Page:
A: “It makes its tail stiff like a cedar;
B: the sinews of its thighs are knit together.”
The NRSV’s translation of line B is consistent with many English translations (e.g. ESV, NASB, NIV, etc.). The older King James Version is slightly different: “the sinews of his stones are wrapped together.” Readers familiar with the often-archaic language of the KJV will recognize that “stones” is a euphemism for testicles. The underlying Hebrew word, paḥădōw, is in all likelihood borrowed from the Aramaic noun paḥda’ (“testicle”). Thus, the KJV seems to capture the sense of line B more accurately than the NRSV.
If line B is speaking of Behemoth’s genitalia, then it is likely that line A would also be (in keeping with the nature of synonymous parallelism that runs throughout these verses). Comfort understands line A as referring to the size of its tail and therefore thinks that such a description coheres with it being some kind of dinosaur. But the text isn’t describing the size of the tail but rather its stiffness: “He stiffens [yḥpṣ] his tail [zĕnābô] like a cedar” (my translation). Moreover, while a tail (zānāb) is quite often just a tail, it also functions euphemistically as a reference to the penis. Since dinosaurs were reptiles and generally speaking reptiles do not have external genitalia, v. 17 cannot refer to a dinosaur as Comfort suggests.
Similarly, v. 16 seems to be describing the virility of Behemoth.
A: “Its strength is in its loins,
B: and its power in the muscles of its belly.”
In his translation of Job, Robert Alter points out that the Hebrew word rendered “its loins” (motnāyw) is by way of metonymy a reference to Behemoth’s sexual prowess. Additionally, the word rendered “its power” is “the Hebrew term ‘on [which] is characteristically used for sexual potency.” In sum, v. 16 in tandem with v. 17 refers to the virility of Behemoth. But it cannot refer to a dinosaur since it is unlikely that they possessed external genitalia to which the Joban author could refer. Another creature must have been in the mind of the author.
Behemoth’s powerful physique is described in v. 18:
A: “Its bones are tubes of bronze,
B: “its limbs like bars of iron.”
This is a textbook example of synonymous parallelism. The first line is reinforced by the second, emphasizing the creature’s strength and setting up the discussion of its tenacity in v. 23. Behemoth, therefore, is “solidly constructed” and “can withstand any force that may be brought against it.” It is a creature par excellence.
If the description of vv. 16-18 didn’t make Behemoth’s supremacy abundantly clear, then what Yahweh says to Job in v. 19 surely does: “It is the first of the great acts of God – only its Maker can approach it with the sword.” The NRSV masks the word underlying its translation of “God” in this verse. Rather than the often used ʾĕlōhîm, the text speaks of ʾēl (El) the name of an ancient deity of the Canaanite pantheon. Mark Smith writes,
The original god of Israel was El. This reconstruction may be inferred from two pieces of information. First, the name of Israel is not a Yahwistic name with the divine element of Yahweh, but an El name, with the element, *’ēl. This fact would suggest that El was the original chief god of the group named Israel. Second, Genesis 49:24-25 presents a series of El epithets separate from the mention of Yahweh in verse 18….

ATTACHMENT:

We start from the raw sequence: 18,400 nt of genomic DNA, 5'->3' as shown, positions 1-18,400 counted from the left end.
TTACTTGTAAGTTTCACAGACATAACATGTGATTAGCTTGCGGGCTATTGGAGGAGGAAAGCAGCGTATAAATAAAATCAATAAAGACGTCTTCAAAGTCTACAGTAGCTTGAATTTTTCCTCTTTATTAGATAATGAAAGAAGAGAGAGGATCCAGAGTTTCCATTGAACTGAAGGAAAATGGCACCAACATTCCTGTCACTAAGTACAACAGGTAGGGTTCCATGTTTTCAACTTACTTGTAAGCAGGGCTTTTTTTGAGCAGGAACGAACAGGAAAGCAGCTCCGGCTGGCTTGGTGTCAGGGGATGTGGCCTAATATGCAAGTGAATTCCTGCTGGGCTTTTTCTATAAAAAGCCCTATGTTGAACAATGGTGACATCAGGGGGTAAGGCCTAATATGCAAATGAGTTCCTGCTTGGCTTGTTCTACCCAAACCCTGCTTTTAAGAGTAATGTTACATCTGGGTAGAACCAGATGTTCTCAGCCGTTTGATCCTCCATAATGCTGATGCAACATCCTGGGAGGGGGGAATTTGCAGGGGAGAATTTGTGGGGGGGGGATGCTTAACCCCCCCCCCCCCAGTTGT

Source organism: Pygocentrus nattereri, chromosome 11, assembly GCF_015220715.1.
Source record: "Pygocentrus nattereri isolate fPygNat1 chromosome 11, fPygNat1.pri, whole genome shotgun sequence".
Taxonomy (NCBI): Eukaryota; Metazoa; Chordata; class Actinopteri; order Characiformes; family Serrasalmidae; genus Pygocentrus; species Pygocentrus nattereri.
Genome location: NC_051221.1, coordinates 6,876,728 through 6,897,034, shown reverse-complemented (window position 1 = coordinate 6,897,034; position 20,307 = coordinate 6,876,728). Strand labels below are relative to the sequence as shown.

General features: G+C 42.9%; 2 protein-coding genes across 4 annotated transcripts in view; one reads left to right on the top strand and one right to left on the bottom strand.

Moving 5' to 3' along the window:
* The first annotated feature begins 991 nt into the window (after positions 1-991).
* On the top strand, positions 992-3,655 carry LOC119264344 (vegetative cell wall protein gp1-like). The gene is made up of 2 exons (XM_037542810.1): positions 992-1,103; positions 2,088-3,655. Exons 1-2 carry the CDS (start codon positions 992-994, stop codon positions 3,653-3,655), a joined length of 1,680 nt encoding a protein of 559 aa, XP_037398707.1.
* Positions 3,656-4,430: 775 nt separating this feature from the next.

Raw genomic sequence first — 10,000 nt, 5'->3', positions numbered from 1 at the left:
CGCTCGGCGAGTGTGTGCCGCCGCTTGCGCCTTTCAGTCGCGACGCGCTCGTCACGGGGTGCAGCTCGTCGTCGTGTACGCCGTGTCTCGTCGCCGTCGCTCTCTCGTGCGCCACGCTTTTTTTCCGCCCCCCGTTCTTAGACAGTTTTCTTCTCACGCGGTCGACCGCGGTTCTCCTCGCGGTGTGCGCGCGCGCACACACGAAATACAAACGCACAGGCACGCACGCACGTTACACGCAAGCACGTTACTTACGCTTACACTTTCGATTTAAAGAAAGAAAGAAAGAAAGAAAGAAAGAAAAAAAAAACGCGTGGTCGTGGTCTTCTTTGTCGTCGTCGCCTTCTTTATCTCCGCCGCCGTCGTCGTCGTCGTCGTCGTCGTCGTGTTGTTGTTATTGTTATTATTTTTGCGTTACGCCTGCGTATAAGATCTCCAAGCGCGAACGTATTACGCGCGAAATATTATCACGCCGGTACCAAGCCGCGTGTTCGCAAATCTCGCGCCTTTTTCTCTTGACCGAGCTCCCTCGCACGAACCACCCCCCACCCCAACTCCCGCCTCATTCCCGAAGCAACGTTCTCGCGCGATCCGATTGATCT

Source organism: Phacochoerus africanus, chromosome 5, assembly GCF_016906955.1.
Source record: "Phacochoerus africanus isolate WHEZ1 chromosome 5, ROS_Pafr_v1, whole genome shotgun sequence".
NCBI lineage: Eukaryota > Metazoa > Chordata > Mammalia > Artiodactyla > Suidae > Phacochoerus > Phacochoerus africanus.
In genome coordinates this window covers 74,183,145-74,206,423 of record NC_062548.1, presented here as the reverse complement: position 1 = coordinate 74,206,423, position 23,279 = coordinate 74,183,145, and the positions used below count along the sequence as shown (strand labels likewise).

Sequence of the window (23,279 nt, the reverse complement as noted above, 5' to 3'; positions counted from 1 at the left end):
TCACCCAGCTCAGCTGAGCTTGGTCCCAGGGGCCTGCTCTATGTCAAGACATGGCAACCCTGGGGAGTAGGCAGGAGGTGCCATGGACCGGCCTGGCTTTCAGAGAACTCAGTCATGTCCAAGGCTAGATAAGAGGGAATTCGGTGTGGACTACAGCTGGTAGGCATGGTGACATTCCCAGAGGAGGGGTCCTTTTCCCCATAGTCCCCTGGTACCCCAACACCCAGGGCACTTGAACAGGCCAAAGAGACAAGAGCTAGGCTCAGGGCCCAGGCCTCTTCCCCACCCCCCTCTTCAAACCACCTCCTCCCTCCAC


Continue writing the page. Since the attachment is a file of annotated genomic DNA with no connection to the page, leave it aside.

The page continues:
While it is tempting to believe the Joban author is speaking of two distinct deities – Yahweh on the one hand and El on the other – it is clear from v. 15 that he equates Yahweh with El. This suggests that the poetry here represents a later stage in Israelite religion in which Yahweh had already merged with El.
Yet the mention of El and the claim that Behemoth is “the first of the great acts of [ʾēl]” suggests that this creature belongs to a primordial age, one connected with a time when Job’s god turned watery chaos into order (cf. Job 26:7-13). This is another clue that what the text is describing is out of the ordinary. An additional clue is found in the second line: “only its Maker can approach it with the sword.” Though an entity made by Yahweh, Behemoth must be approached by its maker with a weapon. While on one level such language “symbolizes [God’s] complete mastery of the beast,”  there is still something out of the ordinary going on.
In vv. 20-24, the author further describes Behemoth’s impressiveness and tenacity. First, v. 20 states that the “mountains yield food [bûl] for it.” The image is one of lord and vassal wherein the former presents gifts in tribute to the latter. This lordship imagery continues in the second line of the couplet: “where all the wild animals play [yĕśaḥăqû].” On the mountains, under Behemoth’s watchful eye, the wild animals are free to frolic. This need not mean that Behemoth dwells on the mountains, only that the wild animals are on them and that the mountains are subservient to him. The description of vv. 21-23, after all, suggests that Behemoth spends considerable time in the water. But the point seems to be that as the creation par excellence, the rest of creation is almost nothing compared to him. He is so massive that the mountains are that which yields him food. Moreover, he hides among “lotus trees” and doesn’t fear even when the turbulent Jordan river rushes against him. Verse 24 alerts us to Behemoth’s tenacity: there is no one who can capture it. That is, no one except its maker (v. 19).